On 24 August 1949, Manchester United returned to Old Trafford, playing a League fixture there for the first time in over ten years.
Old Trafford, nicknamed the "Theatre of Dreams," has served as United's home ground since 1910. But after the 1938-39 season, the FA suspended League play for the duration of World War II, with United's last match before the break being a 2-0 win over Liverpool.
During the war, German bombing runs twice hit Old Trafford, rendering it unusable. As described by a report in the Telegraph, "The spectacular main grandstand lay in ruins, what was left of the vast, sweeping terracing was overgrown with weeds, a thorny 6ft high bush had sprouted in the middle of the scorched pitch, a couple of threadbare Nissen huts served as dressing rooms and offices, and the 'training pitch' was a levelled-off area of rubble behind the Stretford End; the 'Theatre of Dreams' was a landscape of nightmares."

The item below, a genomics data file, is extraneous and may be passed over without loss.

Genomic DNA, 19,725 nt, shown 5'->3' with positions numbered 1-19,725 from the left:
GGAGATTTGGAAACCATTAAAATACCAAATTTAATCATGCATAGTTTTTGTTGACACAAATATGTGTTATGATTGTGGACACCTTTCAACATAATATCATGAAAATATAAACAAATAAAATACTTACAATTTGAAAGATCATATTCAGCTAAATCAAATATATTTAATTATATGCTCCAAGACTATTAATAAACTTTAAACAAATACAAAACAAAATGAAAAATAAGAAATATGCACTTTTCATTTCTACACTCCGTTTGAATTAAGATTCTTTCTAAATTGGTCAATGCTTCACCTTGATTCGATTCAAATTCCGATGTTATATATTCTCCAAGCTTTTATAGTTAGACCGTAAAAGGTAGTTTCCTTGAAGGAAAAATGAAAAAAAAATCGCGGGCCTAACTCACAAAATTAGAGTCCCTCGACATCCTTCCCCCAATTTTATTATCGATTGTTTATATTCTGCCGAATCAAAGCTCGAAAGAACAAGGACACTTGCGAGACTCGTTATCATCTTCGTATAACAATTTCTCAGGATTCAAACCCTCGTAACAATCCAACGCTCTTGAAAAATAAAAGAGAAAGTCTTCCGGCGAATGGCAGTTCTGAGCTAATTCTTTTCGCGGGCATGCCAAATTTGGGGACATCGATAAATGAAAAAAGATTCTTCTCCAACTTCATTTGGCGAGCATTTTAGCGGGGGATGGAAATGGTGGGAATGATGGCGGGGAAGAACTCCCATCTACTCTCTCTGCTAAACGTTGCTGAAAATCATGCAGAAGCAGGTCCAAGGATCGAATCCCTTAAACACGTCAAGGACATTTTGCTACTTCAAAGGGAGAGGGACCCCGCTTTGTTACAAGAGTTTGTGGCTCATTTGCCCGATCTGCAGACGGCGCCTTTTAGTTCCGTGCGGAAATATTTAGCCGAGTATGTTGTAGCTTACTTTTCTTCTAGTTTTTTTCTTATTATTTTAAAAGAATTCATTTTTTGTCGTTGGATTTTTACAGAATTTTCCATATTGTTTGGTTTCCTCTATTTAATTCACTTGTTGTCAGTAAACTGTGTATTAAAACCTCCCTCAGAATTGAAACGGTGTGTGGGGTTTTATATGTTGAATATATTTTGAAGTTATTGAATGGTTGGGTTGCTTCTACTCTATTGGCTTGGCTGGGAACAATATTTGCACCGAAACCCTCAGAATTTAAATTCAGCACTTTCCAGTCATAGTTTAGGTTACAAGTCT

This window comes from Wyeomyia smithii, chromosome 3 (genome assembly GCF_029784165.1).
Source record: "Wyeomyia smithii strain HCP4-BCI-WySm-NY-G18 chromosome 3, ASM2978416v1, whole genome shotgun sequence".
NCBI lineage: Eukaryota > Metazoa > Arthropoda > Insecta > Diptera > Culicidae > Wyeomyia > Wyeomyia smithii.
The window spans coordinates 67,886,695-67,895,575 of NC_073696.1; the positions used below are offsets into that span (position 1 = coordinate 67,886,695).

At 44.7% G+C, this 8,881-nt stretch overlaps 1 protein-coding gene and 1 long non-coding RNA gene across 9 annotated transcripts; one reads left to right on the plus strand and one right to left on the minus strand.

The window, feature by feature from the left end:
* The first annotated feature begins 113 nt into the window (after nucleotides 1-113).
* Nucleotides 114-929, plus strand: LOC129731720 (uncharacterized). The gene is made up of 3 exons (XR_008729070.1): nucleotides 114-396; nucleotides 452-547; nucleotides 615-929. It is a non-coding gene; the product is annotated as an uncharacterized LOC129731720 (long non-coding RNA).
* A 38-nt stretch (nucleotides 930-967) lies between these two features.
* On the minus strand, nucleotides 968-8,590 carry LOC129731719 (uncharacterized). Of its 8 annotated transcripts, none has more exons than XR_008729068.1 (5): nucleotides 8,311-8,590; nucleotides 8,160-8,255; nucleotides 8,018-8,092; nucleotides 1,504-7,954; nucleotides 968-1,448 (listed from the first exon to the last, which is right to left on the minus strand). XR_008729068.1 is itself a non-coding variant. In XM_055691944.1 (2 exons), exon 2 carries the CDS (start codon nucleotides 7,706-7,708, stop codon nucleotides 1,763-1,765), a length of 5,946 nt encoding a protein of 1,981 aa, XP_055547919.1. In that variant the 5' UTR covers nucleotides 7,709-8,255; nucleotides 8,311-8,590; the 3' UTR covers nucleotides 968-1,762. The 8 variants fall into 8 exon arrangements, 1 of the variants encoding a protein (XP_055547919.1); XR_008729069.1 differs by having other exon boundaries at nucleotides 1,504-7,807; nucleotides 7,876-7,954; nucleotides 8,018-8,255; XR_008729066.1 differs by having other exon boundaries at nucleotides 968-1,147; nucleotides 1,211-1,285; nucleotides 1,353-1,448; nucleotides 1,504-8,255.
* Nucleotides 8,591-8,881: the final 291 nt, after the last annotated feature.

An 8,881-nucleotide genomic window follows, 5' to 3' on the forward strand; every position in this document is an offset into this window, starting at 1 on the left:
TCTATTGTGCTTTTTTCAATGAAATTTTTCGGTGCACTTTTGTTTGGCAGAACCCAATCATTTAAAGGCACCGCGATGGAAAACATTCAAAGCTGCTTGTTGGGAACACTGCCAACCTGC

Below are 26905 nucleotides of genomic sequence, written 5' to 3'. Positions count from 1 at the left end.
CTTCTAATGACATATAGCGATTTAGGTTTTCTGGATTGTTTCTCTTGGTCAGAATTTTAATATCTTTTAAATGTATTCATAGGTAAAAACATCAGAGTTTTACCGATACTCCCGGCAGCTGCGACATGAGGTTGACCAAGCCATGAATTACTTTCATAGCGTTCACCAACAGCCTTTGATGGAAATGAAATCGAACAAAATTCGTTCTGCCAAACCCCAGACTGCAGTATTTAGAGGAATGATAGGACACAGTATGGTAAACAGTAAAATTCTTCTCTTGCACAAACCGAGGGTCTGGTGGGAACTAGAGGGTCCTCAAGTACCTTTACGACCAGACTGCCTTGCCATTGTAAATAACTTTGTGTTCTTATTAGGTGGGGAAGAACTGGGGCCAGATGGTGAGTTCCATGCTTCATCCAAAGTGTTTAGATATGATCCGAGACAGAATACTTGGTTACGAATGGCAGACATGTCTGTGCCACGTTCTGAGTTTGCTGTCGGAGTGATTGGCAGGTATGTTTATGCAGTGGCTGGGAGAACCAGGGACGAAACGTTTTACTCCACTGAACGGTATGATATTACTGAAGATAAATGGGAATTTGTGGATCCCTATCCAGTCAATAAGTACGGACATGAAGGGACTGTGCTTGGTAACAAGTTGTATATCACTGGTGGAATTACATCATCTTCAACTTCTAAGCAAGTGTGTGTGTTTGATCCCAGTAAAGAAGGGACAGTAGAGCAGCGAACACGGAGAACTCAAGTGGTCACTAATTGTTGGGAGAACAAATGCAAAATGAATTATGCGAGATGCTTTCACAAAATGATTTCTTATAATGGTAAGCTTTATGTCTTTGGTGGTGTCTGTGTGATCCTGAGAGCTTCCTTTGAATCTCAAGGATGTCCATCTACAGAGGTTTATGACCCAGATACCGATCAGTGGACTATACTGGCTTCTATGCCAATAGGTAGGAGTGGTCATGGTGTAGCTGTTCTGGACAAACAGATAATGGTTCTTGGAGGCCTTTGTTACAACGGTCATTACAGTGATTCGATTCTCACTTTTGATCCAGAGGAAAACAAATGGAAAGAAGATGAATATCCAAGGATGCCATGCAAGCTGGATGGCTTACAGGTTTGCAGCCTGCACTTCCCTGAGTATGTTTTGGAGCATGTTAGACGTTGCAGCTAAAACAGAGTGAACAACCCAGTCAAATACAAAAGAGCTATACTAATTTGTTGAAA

When League play resumed in 1946, United were still in the process of rebuilding the stadium (see photo). For the next three seasons, they played their home matches at Maine Road, the home of rivals Manchester City (£5,000 a year plus a take of the gate). By the start of the 1949-50 season, the stadium was not fully rebuilt, but was ready for play and 41,748 people showed up to watch United defeat Bolton 3-0.